A nCIKX'KATIC N I.WM'AITK
rttl!Uh(4 Weekly at Camden, Tcnn.
ilcroj at Camden M SocoaJ-CluHS
THAT IS BROS., ruMMm,
: .." " '" W . '
A prominent bacteriologist nUlcs
( bat Hi urecly ono dog in 1,()00 sup
x !, 1 tube mad in the seiuu that Lis lito
ill euinuiunicuto hydrophobia- is real
ly . A knowledge f this tact will
-A!isi a comparative feeling of secur
ity, lnit then a close lookout should La
Li'i't nejuiimt tlsc ouo dog.
Near Rrianeon, France, is tlie Al
pinrt Glacier dn CusHt t, which ii now
l ing regularly worked as an ieo
quarry, the product being shipped by
r.iil to Paris. Tho ioo vein is about
nuo hundred feet w ide and twenty-live
thick, and it in found that it can bo
iovkcd at a profit, making tho first
- commercial uso of tho glacier bo far
Tho total losses Ly firo during the
raft twenty-three years in tho United
Ftatcs aggregate $2,434,592,431, on
which there was insurance to the
amount of $1,438,902, 4 IS. At tho be
ginning of. the period indicated, that
13 in 1S73, the total annual loss aver
aged about sixty-live millions. Tho
destruction of property Ly firo has
therefore almost douLled sinco thai
date. It is hardly necessary to stata
that the increase of property during
tho period, although very great, bears
no proportion to the loss.
Notice of Suspension of Hostil
ities H;ul Not Houehed Ad-iniral-(Jon.
raped to Hons Kou.
KOlilll KllllKS AT HOME.
Tnl,y hikI 'l 'lifhlliiK J.m" lo- h
lank I'ul ill I ruin Kuitl go.
i of Monday
Tho department of stato Monday
issued tho following Lulletiu:
"The following dispatch was re
ceived at tho department of state nt
11:13 p. ru., August 15th, from Consul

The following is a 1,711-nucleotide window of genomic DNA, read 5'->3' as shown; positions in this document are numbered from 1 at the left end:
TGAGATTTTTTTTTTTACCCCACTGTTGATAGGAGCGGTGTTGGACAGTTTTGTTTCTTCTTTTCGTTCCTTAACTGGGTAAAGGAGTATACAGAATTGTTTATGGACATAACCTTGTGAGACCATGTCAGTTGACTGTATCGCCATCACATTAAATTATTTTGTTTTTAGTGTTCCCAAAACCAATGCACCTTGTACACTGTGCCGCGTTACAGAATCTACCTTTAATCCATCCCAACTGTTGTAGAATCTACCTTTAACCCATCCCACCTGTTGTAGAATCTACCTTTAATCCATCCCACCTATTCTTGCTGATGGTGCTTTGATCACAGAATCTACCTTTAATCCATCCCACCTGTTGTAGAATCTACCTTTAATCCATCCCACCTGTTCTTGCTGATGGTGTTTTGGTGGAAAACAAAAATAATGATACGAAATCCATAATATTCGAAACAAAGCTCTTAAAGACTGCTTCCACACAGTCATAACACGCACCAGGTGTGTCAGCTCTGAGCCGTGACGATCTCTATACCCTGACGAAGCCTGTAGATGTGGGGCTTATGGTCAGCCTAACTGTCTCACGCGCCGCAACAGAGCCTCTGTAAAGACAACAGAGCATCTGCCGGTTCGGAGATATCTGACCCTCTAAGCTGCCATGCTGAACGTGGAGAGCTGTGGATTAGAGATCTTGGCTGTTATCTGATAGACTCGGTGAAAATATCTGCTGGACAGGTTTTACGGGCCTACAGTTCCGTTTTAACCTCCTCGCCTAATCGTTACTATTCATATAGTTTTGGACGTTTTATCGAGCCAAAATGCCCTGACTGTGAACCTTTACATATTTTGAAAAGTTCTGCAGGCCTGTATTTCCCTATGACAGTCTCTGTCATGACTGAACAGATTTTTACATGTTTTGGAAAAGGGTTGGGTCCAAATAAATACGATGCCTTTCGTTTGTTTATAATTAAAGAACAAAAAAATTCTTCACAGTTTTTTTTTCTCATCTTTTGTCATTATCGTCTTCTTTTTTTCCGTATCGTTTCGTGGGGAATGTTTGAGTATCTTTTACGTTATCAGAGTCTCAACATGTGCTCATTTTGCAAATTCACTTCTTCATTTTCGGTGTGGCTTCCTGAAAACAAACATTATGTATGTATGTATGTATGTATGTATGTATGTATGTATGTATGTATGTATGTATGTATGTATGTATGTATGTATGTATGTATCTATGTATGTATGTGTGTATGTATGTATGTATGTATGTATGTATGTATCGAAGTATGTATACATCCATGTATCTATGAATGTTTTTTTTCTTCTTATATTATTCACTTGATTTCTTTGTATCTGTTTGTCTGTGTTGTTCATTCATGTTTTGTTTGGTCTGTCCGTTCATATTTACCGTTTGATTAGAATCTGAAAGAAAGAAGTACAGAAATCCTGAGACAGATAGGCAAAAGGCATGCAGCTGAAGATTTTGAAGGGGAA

Wildman, Hong Kong:
AiigustI nay Ih'TTOj bombarded
Manila Saturtlaj; i t y Mirrendered
unconditionally. Augusti nas taken
I) j (Germans in launch to Kalserln
Aiiirusta and brought to Hong Kong.
I credit report.' "
Tim New Wan Kx netted.
The information contained in
A. -M'W lo!K ill-pa
aiit' iiiih'i' I tlmt the
With at Loin... Willi Colonel Tl
doru KooM'vilt mid ' I i ; h 1 1 u Jud"
Wheeler tln'T rea bed Montauk Point
Monday. They chum? on the Miami,
which, with tin! Gate City, tint St.
Louis and tho Yigihuieiu and the Mat
teawa:i, aiu hoicl off frhore.
As moil us the Miami was jilted
the quarantine phy-iciun, Dr. Miu'ru-ili-r,
put off to her in Lis tug, Tho Pnl
ver, and w cut aboard.
Colonel Roosevelt met him nt tho
rail. Willi n hearty Landihuke bo ns
surel Dr. Ma:rru ler that both bo and
his command wero in find cLms con
dition. " never f.H butter in my life." be
f-uid, "and I have not bad an ache or
pain since I went nwny. Here's Gen
eral Wheeler, too, and his son, Lieu
tenant Wheeler. There does Hot look
miieh the matter with them.
.iifi i. .
v.oionei j.ooseveii worn a la led uni
form of khaki cloth, much stained and
discolored, but there was a whole
Rome bronze on Lis face aud Lauds,
and if he Las lost some llesh since bo
went away lio is not any tho worse for
it. General Wheeler, too, will puss
the doctors w ithout any trouble. Al
ways gaunt and gri..led, be is thinner
than ever, but there is a fire, in his
eye, a spring in Lis step, which shows
that the deadly calentnra Las not been
ublo to quench Lis spirit.
There was a cheer from Roosevelt's
men as the doctor camo alongside.
They gathered at tho rail and hurled
dozens of questions as to when they
were to be allowed t go ashore.
II IEXI Of PROTOCOL.
rnoir.Ks.iiMsrA tMvr.soi t cox-
TLM'.i OF XHi: IHM l .MOT.
SniiiM i -i r. n iif c,
er Inquirer--- ro there a:iy g " 1
g loiut lo!H t ! ill qeU lip tliere?
Ullt-d hi liki-r I c!:o:i! 1 my
13 COMPOSED OF FIVE ARTICLES.
DrOnr In IelaU tint Iemiii.l of Our
(itvenii it I ) hli Ii Knln 1
S v. - -
Ofiicial tests of the eyesight of Bal-
limore school children tests ordinar
ily used by oculists to the number of
S3.0C7 show some interesting and sug
gestive results. More than 9000
pupils were found to have such de
fects in these organs as to make school
work unsafe while fifty-three per
rent, of the children were found not
lo bo in the enjoyment of normal
vision. Curiously enough, this per-
rentage of defective eyesight steadily
Jecreased with tho ago of tho pupils.
ine percentage oi normal vision was
found to bo as follows: First grade,
S3; second, 41; third, 47; fourth, 49;
vfifth, 48; sixth, 48; seventh, 54;
eighth, 50. No explanation is offered
for this improvement in eyesight with
acre and the uso of tho eyes under
fichool conditions. It was found,
however, that many blackboards and
maps in the Bchoola wero not placed
. in the proper light, and the report of
the oculists recommends yearly ex-